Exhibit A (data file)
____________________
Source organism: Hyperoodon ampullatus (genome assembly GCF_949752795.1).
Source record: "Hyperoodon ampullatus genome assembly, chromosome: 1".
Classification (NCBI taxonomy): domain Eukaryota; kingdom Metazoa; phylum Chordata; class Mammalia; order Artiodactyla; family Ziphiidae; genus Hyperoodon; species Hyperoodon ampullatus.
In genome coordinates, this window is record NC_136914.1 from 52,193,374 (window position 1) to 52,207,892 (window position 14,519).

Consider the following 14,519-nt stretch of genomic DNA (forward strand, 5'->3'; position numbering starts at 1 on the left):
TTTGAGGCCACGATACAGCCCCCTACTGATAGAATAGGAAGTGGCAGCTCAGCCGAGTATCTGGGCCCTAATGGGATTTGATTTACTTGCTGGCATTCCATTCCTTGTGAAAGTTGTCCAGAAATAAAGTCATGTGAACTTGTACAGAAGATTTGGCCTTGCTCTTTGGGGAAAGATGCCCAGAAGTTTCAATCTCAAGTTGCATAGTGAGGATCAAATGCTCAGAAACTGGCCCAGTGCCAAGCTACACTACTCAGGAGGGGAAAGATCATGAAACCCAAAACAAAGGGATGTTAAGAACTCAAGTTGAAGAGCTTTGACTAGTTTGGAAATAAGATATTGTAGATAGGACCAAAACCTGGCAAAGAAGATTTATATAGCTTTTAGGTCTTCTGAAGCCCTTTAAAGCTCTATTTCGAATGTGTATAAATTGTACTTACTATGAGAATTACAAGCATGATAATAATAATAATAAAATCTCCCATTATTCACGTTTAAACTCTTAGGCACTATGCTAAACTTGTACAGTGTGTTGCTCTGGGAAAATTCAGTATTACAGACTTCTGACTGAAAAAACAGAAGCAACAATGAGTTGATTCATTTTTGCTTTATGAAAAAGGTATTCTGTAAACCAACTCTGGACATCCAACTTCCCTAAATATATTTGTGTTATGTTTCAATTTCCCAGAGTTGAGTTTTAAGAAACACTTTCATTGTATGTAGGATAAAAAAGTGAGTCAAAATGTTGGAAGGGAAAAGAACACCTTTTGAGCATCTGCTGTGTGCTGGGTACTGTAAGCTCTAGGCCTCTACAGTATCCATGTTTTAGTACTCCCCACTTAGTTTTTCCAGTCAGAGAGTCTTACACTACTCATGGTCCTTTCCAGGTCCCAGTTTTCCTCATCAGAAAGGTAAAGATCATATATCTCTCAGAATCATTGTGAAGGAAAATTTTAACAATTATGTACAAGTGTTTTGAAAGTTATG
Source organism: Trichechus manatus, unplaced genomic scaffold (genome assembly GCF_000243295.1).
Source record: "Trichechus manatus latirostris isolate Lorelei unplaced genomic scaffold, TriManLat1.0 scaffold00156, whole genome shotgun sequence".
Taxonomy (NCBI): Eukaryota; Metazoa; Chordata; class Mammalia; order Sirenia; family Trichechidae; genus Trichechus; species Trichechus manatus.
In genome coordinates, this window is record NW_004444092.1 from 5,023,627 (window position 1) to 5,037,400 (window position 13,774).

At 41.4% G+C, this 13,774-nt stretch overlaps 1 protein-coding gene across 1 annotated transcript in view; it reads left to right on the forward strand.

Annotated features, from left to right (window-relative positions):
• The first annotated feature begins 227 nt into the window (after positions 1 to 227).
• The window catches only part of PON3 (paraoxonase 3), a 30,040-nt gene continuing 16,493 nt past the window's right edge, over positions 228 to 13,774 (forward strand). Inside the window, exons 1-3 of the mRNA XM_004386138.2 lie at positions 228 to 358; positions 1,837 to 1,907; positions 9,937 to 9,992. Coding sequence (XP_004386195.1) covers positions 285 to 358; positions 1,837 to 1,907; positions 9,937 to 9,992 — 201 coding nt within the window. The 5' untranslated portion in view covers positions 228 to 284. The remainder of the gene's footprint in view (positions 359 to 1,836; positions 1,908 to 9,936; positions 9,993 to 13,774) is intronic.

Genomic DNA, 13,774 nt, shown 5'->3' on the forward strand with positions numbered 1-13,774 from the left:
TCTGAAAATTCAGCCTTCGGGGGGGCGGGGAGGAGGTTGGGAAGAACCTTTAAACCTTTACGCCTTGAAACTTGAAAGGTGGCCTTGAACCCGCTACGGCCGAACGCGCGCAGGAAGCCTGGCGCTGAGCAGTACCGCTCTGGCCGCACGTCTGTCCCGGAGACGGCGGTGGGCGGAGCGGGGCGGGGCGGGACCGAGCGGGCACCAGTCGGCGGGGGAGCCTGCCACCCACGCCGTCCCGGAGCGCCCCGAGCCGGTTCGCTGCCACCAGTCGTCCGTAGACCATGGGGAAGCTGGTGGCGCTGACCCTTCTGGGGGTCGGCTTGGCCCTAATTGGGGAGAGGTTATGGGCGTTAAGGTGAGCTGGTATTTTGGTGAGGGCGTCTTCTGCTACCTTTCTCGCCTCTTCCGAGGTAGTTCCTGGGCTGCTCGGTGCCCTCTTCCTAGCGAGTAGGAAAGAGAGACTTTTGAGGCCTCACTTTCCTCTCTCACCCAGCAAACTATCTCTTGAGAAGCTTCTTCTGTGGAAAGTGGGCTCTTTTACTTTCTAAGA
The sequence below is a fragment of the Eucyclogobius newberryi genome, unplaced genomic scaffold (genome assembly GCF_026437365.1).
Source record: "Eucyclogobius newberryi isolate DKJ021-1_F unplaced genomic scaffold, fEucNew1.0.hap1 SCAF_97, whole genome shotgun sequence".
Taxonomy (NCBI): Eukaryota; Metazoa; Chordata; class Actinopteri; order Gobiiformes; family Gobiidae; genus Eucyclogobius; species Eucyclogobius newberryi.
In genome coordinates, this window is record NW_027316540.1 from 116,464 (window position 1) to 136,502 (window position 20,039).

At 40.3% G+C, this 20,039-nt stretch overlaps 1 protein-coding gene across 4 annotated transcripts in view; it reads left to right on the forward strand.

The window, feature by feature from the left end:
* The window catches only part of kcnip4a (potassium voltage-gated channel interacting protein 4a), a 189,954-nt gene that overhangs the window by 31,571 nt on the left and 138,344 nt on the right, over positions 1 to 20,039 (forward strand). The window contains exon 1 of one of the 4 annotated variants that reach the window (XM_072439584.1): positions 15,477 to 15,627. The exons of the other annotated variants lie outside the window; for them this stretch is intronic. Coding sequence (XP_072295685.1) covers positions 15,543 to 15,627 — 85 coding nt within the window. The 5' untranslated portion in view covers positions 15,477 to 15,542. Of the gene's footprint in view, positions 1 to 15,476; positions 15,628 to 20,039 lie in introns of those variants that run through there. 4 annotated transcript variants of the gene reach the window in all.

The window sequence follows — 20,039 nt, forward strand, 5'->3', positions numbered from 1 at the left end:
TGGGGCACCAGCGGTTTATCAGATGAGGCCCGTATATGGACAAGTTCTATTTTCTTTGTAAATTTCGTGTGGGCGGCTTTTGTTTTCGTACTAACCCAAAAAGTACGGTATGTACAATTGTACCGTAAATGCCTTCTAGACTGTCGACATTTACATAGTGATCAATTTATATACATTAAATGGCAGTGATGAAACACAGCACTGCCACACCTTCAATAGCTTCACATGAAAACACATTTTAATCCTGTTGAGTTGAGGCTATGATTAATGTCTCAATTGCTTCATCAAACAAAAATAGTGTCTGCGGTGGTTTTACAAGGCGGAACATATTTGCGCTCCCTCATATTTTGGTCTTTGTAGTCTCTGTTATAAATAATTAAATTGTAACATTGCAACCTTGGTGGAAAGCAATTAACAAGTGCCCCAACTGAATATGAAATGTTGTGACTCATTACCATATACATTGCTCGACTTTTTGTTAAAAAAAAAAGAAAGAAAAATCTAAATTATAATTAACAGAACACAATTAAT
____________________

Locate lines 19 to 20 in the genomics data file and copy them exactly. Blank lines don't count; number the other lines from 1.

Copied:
Taxonomy (NCBI): Eukaryota; Metazoa; Chordata; class Actinopteri; order Gobiiformes; family Gobiidae; genus Eucyclogobius; species Eucyclogobius newberryi.
In genome coordinates, this window is record NW_027316540.1 from 116,464 (window position 1) to 136,502 (window position 20,039).